i4i disputed that it would have been obvious to combine Kugimiya with Rita or
translation) than Rita, DeRose, or the ’449 patent, which address document editing. i4i
also presented evidence of secondary considerations, including long-felt need, failure of
others, and commercial success. As to anticipation, i4i also argued that S4 did not
practice the ’449 patent because it did not create a “metacode map.”
Before the case was submitted to the jury, Microsoft moved for JMOL on
invalidity, arguing that i4i’s sale of S4 violated the on-sale bar under § 102(b). Microsoft
did not move for pre-verdict JMOL on obviousness or with regard to other prior art. The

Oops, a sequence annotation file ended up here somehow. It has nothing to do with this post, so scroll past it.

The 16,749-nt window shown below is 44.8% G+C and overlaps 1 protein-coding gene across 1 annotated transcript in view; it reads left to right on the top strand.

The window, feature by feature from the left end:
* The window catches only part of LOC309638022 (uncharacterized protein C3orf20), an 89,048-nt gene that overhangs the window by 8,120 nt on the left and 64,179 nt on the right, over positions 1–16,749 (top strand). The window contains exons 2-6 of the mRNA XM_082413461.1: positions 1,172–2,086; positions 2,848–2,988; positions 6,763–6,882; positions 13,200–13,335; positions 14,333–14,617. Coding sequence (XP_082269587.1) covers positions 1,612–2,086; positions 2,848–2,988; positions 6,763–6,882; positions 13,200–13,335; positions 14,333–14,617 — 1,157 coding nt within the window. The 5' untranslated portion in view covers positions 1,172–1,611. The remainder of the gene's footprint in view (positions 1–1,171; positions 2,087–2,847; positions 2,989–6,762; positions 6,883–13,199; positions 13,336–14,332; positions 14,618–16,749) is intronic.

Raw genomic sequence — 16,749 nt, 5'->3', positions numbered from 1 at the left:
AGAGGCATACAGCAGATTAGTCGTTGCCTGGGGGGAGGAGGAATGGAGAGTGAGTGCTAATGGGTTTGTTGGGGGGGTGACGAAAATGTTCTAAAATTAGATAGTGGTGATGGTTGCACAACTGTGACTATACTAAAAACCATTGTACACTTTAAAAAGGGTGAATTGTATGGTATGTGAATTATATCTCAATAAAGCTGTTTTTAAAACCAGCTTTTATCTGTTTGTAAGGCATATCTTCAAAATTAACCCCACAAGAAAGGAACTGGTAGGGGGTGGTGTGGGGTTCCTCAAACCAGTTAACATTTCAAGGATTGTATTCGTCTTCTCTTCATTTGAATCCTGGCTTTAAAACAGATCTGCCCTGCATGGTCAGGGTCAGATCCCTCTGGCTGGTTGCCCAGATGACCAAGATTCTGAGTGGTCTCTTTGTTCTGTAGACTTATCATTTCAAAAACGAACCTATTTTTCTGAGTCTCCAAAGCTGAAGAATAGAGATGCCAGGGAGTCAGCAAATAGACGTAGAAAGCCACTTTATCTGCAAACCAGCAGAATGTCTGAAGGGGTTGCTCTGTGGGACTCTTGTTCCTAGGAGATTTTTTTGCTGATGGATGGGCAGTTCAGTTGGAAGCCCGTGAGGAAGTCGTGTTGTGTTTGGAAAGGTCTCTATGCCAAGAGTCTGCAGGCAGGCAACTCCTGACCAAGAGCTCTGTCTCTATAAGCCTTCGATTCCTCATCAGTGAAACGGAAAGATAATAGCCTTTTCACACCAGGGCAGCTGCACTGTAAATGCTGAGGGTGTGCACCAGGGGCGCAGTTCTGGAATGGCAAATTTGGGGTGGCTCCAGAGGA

verdict form did not require the jury to make separate findings for the different pieces of
evidence that any of the listed claims of the ’449 patent are invalid?” The jury was
instructed to answer “yes” if it found a particular claim invalid, but otherwise answer
“no.” The jury found all the asserted claims not invalid.
On appeal we must decide whether the ’449 patent would have been obvious in
light of some combination of Rita or DeRose with Kugimiya.
The Rita prior art is a software program that allows users to create and edit
documents using SGML, a markup language like XML. Rita stores the SGML tags and
document’s content in a “tree structure.” This tree stores the tags and content together.
DeRose discloses a system for generating, analyzing, and navigating electronic
navigation, DeRose and Rita use “pointers,” which allow the user to move between